Churches were synonymous with local community back then and broken down to families...a big departure from today's (and yesterday's)method of money making.

Comparing a money changer with what a church is supposed to be is just not a fair argument.

There can be a certain lets call it magic when the right perspective recipe is used, Christianity is no different....with it's own spells and rituals to achieve a given result.

I have found that every action and spoken word is a "spell" unto its own given the right reflection. Which is why in my opinion that so many religions focus on not only the heart but how you control it, lest you cast webs you have no understanding of and become caught.

Cool train of thought, thank you.


posted on Nov, 18 2013 @ 05:48 PM
Stinking double post

edit on 18-11-2013 by Treespeaker because: (no reason given)

posted on Nov, 18 2013 @ 05:52 PM

I think the truth is hidden in what the book describes as the correct way in which the community(church) is setup.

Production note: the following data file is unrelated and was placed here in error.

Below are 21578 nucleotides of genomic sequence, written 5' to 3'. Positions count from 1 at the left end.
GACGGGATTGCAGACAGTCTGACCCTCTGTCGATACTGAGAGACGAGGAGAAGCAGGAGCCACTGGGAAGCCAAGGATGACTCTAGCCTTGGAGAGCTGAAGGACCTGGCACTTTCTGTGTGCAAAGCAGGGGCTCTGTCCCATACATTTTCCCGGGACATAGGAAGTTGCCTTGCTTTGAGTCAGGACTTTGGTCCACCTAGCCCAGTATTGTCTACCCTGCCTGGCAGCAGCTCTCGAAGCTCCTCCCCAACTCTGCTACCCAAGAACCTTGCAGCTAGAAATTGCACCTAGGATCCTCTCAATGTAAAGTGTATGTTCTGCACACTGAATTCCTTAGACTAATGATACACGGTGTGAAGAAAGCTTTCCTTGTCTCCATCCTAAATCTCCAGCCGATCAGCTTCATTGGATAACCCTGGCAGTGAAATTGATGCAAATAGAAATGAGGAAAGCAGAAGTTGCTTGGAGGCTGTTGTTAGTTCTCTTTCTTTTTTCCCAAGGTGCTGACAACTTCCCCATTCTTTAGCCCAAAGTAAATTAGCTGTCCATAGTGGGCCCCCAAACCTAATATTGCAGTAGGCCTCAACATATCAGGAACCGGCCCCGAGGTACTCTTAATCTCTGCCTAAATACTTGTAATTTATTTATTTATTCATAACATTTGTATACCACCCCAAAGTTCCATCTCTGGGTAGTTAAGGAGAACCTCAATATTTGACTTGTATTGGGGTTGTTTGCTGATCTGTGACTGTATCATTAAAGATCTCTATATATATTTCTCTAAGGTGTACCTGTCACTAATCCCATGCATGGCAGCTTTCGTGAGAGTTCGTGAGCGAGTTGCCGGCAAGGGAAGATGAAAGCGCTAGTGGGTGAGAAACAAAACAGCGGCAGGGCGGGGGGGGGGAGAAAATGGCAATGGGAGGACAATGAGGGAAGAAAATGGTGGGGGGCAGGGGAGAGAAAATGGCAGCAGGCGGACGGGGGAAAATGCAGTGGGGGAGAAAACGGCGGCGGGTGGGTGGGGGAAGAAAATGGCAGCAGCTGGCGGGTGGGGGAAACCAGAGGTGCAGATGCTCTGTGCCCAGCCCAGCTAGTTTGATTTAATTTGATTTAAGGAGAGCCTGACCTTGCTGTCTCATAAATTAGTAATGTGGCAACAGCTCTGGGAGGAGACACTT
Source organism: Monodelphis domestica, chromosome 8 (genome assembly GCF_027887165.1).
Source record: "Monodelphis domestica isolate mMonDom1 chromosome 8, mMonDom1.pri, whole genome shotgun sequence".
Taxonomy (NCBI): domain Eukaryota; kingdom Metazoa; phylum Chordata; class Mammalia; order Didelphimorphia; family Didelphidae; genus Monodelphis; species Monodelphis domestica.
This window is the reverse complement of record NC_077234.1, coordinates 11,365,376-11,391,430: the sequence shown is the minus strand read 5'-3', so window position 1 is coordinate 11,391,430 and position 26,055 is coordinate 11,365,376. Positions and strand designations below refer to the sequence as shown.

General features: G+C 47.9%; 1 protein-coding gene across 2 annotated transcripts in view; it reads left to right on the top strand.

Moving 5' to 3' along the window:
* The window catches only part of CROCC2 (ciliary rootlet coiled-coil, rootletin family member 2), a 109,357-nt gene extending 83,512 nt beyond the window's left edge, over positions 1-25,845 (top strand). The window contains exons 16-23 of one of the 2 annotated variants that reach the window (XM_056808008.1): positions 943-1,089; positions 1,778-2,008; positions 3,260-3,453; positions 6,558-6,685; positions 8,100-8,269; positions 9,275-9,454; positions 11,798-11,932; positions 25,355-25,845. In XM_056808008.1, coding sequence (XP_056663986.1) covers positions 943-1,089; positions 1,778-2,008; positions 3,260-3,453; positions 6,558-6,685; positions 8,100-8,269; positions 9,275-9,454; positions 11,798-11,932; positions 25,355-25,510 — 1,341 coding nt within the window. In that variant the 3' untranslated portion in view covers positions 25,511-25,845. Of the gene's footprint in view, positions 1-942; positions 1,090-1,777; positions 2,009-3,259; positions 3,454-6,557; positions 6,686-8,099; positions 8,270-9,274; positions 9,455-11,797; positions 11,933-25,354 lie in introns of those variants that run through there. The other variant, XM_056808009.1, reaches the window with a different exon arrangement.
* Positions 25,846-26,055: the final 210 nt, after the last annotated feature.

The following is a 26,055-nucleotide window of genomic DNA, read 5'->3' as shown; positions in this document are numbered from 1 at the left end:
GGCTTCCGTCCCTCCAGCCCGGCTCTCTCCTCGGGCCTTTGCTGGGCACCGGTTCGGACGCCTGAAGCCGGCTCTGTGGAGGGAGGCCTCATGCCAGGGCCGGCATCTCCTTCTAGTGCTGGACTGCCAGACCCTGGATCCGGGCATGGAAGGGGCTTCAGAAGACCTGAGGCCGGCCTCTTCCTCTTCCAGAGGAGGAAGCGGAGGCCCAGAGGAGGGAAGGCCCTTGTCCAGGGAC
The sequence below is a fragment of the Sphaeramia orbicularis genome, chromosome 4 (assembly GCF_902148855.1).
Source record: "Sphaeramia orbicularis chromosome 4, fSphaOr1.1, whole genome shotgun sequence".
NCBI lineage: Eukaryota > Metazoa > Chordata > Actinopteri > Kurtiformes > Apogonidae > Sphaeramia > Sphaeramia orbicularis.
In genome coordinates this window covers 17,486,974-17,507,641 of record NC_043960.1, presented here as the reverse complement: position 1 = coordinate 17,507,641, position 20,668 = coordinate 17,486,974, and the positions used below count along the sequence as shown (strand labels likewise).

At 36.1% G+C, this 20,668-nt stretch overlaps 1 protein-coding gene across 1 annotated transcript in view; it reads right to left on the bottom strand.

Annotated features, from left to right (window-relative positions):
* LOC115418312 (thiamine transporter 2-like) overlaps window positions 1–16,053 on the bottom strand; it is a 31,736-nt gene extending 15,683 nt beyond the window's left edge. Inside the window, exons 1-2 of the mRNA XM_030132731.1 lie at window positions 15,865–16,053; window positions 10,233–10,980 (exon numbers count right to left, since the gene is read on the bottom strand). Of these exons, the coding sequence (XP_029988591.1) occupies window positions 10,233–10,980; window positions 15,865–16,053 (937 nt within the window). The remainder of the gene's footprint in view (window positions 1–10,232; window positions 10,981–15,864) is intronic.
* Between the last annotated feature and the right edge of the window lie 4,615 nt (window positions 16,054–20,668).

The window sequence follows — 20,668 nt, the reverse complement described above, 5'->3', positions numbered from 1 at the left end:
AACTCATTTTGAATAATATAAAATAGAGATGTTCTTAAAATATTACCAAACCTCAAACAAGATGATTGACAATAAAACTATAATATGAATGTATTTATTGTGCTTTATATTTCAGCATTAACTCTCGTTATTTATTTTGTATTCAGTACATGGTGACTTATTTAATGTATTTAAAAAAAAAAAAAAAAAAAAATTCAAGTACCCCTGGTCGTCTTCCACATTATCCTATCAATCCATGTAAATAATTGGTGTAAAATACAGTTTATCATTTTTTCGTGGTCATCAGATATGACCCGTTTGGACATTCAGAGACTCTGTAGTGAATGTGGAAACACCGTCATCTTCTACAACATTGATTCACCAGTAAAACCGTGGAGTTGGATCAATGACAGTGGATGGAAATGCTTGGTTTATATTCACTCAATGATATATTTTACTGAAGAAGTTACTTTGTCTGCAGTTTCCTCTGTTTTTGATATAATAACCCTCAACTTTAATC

Yes indeed, which is why I began this series with the approximate "definition of the church" which I found in the first nine verses of the epistle.
To sum up briefly, it all rests on their relation with the Father (called by him), with the Son (in fellowship with him), and the Spirit.
My suggestion is that things begin going wrong when that basic relation isn't being maintained.

Thank you for your comments.

posted on Nov, 18 2013 @ 06:44 PM
reply to post by DISRAELI

I would tend to agree, the method in which it is viewed is important as far as the trinity.

The part in which I think the passages are most ignored are the practical points like how many people should constitute a church before another is started, how often to meet and what is done in a meeting, etc.